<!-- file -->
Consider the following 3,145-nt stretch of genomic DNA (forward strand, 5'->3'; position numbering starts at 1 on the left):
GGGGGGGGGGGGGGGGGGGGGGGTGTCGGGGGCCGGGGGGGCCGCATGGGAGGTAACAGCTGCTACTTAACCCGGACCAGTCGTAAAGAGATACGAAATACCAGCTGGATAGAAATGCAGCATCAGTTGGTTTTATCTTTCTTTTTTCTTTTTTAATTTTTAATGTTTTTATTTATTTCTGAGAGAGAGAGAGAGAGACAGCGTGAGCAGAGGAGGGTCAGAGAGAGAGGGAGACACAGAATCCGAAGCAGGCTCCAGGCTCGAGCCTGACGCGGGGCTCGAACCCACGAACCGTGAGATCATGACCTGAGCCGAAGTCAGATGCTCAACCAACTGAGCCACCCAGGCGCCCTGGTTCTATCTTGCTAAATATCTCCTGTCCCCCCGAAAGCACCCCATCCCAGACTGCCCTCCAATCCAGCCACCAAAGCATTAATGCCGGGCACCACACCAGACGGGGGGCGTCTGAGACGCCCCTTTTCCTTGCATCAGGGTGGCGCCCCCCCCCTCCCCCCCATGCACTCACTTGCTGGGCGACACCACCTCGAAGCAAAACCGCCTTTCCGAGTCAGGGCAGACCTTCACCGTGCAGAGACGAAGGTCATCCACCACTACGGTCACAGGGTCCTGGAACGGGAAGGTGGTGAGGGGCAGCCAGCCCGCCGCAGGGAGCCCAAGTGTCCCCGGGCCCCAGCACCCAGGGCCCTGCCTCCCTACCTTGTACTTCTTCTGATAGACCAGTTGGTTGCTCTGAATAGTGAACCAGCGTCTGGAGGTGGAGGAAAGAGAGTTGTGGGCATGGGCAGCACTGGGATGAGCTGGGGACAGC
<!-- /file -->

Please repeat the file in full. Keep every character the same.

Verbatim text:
Consider the following 3,145-nt stretch of genomic DNA (forward strand, 5'->3'; position numbering starts at 1 on the left):
GGGGGGGGGGGGGGGGGGGGGGGTGTCGGGGGCCGGGGGGGCCGCATGGGAGGTAACAGCTGCTACTTAACCCGGACCAGTCGTAAAGAGATACGAAATACCAGCTGGATAGAAATGCAGCATCAGTTGGTTTTATCTTTCTTTTTTCTTTTTTAATTTTTAATGTTTTTATTTATTTCTGAGAGAGAGAGAGAGAGACAGCGTGAGCAGAGGAGGGTCAGAGAGAGAGGGAGACACAGAATCCGAAGCAGGCTCCAGGCTCGAGCCTGACGCGGGGCTCGAACCCACGAACCGTGAGATCATGACCTGAGCCGAAGTCAGATGCTCAACCAACTGAGCCACCCAGGCGCCCTGGTTCTATCTTGCTAAATATCTCCTGTCCCCCCGAAAGCACCCCATCCCAGACTGCCCTCCAATCCAGCCACCAAAGCATTAATGCCGGGCACCACACCAGACGGGGGGCGTCTGAGACGCCCCTTTTCCTTGCATCAGGGTGGCGCCCCCCCCCTCCCCCCCATGCACTCACTTGCTGGGCGACACCACCTCGAAGCAAAACCGCCTTTCCGAGTCAGGGCAGACCTTCACCGTGCAGAGACGAAGGTCATCCACCACTACGGTCACAGGGTCCTGGAACGGGAAGGTGGTGAGGGGCAGCCAGCCCGCCGCAGGGAGCCCAAGTGTCCCCGGGCCCCAGCACCCAGGGCCCTGCCTCCCTACCTTGTACTTCTTCTGATAGACCAGTTGGTTGCTCTGAATAGTGAACCAGCGTCTGGAGGTGGAGGAAAGAGAGTTGTGGGCATGGGCAGCACTGGGATGAGCTGGGGACAGC